You can have an awesome product or service, but you’ll probably have a lot of trouble selling it if you focus on the wrong market segment.
Of course, no single ad or pitch will appeal equally to everyone—your customers and your target market bring diverse expectations, needs, and preferences to their relationship with your company. But addressing these differences requires a strategy for market segmentation.
Surveying your potential customers is a great way to really understand who they are and how best to reach them. Once you are able to segment your market, delivering the right product and the right positioning becomes a whole lot easier.
Market segmentation surveys help you understand what different members of your target market have in common—and how they differ. Here are a few different types of segments used by marketers:
Some of the most critical data points on existing and potential customers are their basic demographics. These include income, gender, race, education level, and marital status. Demographic segmentation is often a useful way to divide up your target market.
Where people call home can drastically change how they respond to interactions with your company. Learn where your target customers live, and tailor your marketing efforts to account for their local values, whether they live in an urban or rural area, their climate-specific needs and behaviors, and other traits.
Some of your most subtle but powerful marketing insights can result from informed psychographic segmentation. This research, for which surveys are especially useful, allows you to divide your customers into groups based on their lifestyle—their attitudes, values, habits, and opinions. Psychographic segmentation helps decode the emotional elements of buying that might otherwise seem mysterious.
Behavioral segmentation research reveals how customers interact with your particular product or service. For example, how often do they buy it, and where? Position your marketing differently for those who use your product as a daily necessity versus those who see it as a luxury and use it only occasionally.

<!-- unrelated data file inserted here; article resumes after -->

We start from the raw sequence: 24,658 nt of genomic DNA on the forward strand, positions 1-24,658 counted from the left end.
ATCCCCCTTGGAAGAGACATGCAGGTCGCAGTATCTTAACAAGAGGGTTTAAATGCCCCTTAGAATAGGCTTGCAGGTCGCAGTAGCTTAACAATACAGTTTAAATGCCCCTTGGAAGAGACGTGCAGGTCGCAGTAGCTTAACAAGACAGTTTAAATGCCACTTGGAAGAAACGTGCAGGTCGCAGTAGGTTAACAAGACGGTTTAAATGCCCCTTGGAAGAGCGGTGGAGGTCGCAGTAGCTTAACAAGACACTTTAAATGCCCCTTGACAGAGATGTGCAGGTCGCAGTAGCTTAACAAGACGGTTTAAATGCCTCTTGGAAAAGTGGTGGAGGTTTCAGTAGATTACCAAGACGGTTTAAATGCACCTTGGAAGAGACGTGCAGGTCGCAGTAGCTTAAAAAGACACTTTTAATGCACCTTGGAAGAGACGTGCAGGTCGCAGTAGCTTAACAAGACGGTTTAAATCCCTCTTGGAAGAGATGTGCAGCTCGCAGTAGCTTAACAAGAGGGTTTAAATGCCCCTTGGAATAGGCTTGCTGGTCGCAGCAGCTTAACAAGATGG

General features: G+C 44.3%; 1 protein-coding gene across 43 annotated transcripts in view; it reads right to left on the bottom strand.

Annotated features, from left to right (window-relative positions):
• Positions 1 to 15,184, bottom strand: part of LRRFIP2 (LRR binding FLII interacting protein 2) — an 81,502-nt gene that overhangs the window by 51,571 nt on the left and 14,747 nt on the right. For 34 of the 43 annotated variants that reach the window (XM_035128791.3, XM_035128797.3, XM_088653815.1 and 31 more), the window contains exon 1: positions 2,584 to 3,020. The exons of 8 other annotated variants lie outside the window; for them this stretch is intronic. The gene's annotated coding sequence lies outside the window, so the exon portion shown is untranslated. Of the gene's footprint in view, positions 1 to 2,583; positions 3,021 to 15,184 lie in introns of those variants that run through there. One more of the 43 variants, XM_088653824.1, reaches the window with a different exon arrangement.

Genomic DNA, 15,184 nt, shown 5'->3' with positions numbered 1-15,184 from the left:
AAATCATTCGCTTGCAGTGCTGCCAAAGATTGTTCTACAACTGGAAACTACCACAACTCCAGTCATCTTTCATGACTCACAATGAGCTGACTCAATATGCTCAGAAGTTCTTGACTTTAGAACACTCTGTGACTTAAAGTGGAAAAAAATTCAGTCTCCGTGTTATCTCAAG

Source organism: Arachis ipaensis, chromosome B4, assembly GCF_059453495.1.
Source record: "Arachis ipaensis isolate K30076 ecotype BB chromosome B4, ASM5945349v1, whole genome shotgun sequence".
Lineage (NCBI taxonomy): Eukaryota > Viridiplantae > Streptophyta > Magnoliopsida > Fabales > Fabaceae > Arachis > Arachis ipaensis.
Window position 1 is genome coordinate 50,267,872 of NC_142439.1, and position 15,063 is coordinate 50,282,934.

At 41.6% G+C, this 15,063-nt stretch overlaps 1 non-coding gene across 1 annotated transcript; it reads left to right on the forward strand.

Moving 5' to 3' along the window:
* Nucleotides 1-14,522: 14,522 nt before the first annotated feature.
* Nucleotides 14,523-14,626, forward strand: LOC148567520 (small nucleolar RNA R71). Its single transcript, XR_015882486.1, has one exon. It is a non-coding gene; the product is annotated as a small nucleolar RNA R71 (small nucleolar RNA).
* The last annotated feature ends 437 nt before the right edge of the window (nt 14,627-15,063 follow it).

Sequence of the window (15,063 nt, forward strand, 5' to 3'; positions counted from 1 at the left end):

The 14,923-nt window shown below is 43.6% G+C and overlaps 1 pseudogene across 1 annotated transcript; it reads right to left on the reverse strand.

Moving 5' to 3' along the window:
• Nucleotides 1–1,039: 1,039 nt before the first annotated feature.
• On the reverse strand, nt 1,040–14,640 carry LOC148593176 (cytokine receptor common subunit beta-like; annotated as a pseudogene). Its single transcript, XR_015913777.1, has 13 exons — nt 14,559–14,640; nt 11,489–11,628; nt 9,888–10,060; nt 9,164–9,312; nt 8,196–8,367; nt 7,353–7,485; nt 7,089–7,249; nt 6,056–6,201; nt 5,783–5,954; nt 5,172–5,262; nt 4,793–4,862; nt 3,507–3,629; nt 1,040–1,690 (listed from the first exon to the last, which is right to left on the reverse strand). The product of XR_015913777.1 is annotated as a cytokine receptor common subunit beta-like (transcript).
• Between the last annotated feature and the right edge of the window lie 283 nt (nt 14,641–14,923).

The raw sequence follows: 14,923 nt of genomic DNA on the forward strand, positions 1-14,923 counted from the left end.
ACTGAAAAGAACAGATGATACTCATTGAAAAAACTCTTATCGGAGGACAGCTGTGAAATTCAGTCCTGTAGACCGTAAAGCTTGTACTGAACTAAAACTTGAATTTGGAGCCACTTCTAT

Segmentation strategies can vary drastically for different businesses. Say, for example, you sell raincoats. Demographic segments like men, women, and children probably have drastically different preferences. Similarly, types like geographical segmentation might reveal that people who live somewhere where it rains all the time might view raincoats differently from someone who lives in the desert.
When you understand these different segments (and segment types) you can begin to craft customer profiles and positioning, and focus efforts from product development to advertising to make sure you’re hitting the mark.
Segmentation typically occurs as part of a marketing, product, or customer support effort. Here are a few times when you might seek to create segments:
When you survey potential customers who are likely to consider your product or service, you’ll have an opportunity to segment. For example, if you send a survey questionnaire about a new product concept to a broad group of people, adding demographic questions will help you understand the differing appeal to men and women, who you might want to focus your marketing efforts on, and what shortcomings you need to address to increase your market size. Segmentation can be a useful strategy, whether you’re interested in concept testing, branding, or product development.
But segmentation isn’t limited to these scenarios. Event planners might segment sponsors from attendees. Educators might look at the differences between boys and girls, or teachers and support staff. HR departments might segment survey results by job level or department.
The key is to think about how you might want to segment before writing a survey. If you don’t ask the right questions, you might not be able to segment your market the way you want to when it comes time to analyze your results.
If you need help getting responses from your target market, check out SurveyMonkey Audience. Just give us your criteria, and we’ll find the right people to take your surveys.
Whether you sell directly to individual consumers, provide services to other businesses, or consult on marketing strategy, survey questionnaires with a few well-directed questions can simplify your market segmentation analysis. By asking customers and potential customers about demographic information like their age, gender, income, and education levels, you can get a much better sense of who they are.
How old are your customers? Are they married? What are their income and education levels? These questions are a starting point for more in-depth analysis.
If you market to other businesses, ask them about their own customers to better understand their needs.
To understand your B2B clients, get a broad look at how they define their target markets.